“This little one must belong to you. I can see it in everything about her.”
Words spoken by a complete stranger at a picnic yesterday while Isabelle sat next to me eating corn off the cob and potato chips. I told her she’d say the opposite if my husband was present because most people see him in her before they see me. Either way, though, there’s no denying she’s ours.
Have you had people tell you that about your kids or your parents? I used to get it all the time growing up. Either they’d say, you look just like your mother or you must be Rich’s daughter, depending on who they knew. As a kid, when you just want to be an individual, it’s not always a compliment to be told you look like someone else (unless it’s a movie star, of course!) and as a girl, being told you resemble your father can be devastating. Fortunately, we get over such childhood devastations and realize that people were being kind, not cruel. As a parent, it’s a huge compliment to hear that people can see you in your child. To me, it was just neat that someone who didn’t know us could tell that Isabelle was my daughter. It adds to the amazement of God’s miraculous work of using two people to make another person.
As Christians, we can have no higher compliment than for someone to tell us we look like our Father, or that they can see Jesus in us. Romans 8:29 tells us that’s God’s purpose in our lives: “For those whom he foreknew, He also predestined to become conformed to the image of His Son so that He would be the firstborn among many brethren.” (NASB)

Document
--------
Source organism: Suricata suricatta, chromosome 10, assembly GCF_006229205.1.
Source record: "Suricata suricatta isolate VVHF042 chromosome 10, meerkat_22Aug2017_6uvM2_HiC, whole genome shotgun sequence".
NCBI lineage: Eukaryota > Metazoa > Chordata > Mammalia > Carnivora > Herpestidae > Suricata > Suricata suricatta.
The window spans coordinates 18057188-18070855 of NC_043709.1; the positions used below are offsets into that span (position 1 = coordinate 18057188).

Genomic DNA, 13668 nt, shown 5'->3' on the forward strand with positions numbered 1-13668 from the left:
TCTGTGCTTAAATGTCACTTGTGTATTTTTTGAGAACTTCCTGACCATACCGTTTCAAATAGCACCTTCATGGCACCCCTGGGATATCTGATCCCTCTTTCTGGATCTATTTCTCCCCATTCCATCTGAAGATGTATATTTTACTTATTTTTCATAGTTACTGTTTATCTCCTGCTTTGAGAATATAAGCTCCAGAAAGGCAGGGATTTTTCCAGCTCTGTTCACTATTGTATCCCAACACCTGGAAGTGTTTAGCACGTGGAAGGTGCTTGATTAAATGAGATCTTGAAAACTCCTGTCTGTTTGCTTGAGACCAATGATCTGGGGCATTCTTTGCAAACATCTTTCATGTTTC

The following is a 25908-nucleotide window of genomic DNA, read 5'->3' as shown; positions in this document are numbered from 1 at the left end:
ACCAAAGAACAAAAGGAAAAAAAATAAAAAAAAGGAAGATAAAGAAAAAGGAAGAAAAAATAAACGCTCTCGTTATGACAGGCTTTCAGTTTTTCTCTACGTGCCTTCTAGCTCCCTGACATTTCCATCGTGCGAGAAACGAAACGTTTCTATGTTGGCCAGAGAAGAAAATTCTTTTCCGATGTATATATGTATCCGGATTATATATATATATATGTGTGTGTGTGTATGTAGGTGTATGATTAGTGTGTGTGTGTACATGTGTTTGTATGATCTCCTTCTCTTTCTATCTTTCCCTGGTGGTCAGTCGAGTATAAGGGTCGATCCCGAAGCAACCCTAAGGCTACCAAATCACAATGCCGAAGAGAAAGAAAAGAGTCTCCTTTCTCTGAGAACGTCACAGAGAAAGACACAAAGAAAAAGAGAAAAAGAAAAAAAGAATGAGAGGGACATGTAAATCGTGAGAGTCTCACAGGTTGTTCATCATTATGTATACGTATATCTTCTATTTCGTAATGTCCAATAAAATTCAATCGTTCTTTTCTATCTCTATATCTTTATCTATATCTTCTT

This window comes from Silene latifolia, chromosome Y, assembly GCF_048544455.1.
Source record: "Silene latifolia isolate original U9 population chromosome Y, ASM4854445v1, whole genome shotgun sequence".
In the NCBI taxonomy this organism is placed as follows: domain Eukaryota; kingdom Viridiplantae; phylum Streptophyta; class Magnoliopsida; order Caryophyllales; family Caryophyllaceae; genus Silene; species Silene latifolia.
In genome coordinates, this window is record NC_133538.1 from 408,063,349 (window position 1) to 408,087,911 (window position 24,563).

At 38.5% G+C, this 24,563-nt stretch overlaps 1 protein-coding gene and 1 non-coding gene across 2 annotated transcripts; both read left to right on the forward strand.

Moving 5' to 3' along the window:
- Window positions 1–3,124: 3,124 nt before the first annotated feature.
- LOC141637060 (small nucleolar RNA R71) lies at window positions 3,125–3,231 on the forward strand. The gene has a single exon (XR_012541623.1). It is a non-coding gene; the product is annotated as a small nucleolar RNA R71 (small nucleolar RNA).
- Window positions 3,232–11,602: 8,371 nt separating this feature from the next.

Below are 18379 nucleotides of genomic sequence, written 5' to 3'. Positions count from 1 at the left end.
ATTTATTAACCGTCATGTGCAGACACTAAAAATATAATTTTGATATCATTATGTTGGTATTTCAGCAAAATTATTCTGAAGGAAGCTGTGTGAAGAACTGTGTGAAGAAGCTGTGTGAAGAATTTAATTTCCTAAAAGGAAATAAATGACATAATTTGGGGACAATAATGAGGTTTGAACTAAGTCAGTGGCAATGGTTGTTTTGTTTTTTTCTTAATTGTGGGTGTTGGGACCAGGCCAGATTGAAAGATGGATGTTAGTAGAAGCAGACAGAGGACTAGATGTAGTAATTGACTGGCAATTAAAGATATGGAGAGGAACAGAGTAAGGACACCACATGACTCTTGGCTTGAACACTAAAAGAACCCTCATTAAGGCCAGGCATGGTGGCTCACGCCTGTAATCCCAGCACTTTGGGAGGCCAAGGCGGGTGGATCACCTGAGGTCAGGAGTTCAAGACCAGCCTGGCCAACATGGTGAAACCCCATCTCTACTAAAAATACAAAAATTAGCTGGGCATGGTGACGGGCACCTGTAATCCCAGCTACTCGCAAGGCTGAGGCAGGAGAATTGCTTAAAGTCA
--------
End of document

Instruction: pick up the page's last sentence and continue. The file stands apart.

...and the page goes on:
Ideally, then, the longer I walk with Christ, the more I will look like Him. Most days, I feel like I have a long way to go. Do you know people who exude the likeness of Christ? I can think of a few, and they challenge me by the way they live their lives.
The tricky thing about this is that I want to look like Christ in the way I live my life, but if I know how much I look like Him, it may become a source of pride and then I’m back to looking less like Him.
At this stage of her life, I’m not sure my daughter has any idea she looks like me or my husband, and sometimes, even when we’re older, that’s hard for us to see. So, we rely on those around us to tell us what may be plainly obvious to others but not to us. I think it can work the same for our Christian brothers and sisters. It’s easy to get discouraged and think that we in no way resemble our Father. After all, the world certainly doesn’t make it easy or fashionable to look like Christ. So, maybe what needs to happen is that if we see someone doing something Christlike, we encourage them and say something like “You look like your Father,” “You must be a child of God” or “I see Jesus in you.”
Maybe that sounds kind of cheesy, but I think it could go a long way in lifting each other up and helping each other get through one more day. I’ll look for more opportunities to tell people that, and in the meantime, I’ll ask God to show me how I can be more like Him.